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|Allen RC, Paranicas CP, Bagenal F, et al. (2019) Energetic Oxygen and Sulfur Charge States in the Outer Jovian Magnetosphere: Insights From the Cassini Jupiter Flyby. Geophysical Research Letters. 46: 11709-11717|
|Stern SA, Weaver HA, Spencer JR, et al. (2019) Initial results from the New Horizons exploration of 2014 MU, a small Kuiper Belt object. Science (New York, N.Y.). 364|
|Roussos E, Kollmann P, Krupp N, et al. (2018) A radiation belt of energetic protons located between Saturn and its rings. Science (New York, N.Y.). 362|
|Baker DN, Dewey RM, Lawrence DJ, et al. (2016) Intense energetic electron flux enhancements in Mercury's magnetosphere: An integrated view with high-resolution observations from MESSENGER. Journal of Geophysical Research. Space Physics. 121: 2171-2184|
|Bagenal F, Horányi M, McComas DJ, et al. (2016) Pluto's interaction with its space environment: Solar wind, energetic particles, and dust. Science (New York, N.Y.). 351: aad9045|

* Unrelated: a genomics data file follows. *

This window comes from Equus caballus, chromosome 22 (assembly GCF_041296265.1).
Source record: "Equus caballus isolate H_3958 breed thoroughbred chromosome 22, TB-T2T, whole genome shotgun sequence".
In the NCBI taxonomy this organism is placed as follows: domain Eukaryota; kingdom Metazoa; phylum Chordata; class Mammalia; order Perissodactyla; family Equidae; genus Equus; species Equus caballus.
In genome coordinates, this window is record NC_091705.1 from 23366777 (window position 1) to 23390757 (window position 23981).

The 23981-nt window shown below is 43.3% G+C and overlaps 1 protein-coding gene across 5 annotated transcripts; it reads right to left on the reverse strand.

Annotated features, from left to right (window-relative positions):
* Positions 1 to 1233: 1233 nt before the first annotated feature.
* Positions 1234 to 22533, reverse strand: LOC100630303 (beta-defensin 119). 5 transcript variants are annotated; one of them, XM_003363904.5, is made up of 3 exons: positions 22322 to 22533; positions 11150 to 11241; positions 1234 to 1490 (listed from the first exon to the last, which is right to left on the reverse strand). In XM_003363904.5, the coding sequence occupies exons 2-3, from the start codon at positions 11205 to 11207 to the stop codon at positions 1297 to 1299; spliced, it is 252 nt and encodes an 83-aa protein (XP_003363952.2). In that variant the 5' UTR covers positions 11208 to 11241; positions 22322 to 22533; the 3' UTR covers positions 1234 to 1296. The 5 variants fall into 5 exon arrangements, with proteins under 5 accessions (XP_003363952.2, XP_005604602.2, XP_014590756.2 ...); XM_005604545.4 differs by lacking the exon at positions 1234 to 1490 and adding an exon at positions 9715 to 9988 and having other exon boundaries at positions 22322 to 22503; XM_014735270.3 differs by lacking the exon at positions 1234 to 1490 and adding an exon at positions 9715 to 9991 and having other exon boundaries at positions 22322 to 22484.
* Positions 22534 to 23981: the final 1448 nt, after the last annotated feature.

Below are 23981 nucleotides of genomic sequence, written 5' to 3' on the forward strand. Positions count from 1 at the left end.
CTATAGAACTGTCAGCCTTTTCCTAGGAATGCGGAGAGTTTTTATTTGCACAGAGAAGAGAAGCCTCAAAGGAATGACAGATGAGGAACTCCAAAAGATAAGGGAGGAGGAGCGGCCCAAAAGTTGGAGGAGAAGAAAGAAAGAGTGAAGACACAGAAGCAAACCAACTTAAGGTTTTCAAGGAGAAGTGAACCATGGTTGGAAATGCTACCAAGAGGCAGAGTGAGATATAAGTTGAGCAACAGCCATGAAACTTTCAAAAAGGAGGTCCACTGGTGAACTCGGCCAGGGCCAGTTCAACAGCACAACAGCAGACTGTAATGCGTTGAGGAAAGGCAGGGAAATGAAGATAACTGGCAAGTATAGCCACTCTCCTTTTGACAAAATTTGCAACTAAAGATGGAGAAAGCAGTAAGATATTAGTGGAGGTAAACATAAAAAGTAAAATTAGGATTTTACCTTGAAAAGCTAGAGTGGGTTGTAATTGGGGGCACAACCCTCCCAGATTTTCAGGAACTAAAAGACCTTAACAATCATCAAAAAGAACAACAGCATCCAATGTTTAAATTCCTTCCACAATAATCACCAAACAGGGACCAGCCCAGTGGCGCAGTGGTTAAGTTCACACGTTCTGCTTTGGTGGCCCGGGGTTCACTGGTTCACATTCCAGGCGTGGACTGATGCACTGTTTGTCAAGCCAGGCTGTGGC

|Stern SA, Bagenal F, Ennico K, et al. (2015) The Pluto system: Initial results from its exploration by New Horizons. Science (New York, N.Y.). 350: aad1815|
|Decker R, Krimigis S. (2015) The Voyagers' Odyssey American Scientist. 103: 284|
|Christon SP, Hamilton DC, Plane JMC, et al. (2015) Discovery of suprathermal Fe+ in Saturn's magnetosphere Journal of Geophysical Research a: Space Physics. 120: 2720-2738|
|Andriopoulou M, Roussos E, Krupp N, et al. (2014) Spatial and temporal dependence of the convective electric field in Saturn's inner magnetosphere Icarus. 229: 57-70|
|Krimigis SM, Decker RB, Roelof EC, et al. (2013) Search for the exit: Voyager 1 at heliosphere's border with the galaxy. Science (New York, N.Y.). 341: 144-7|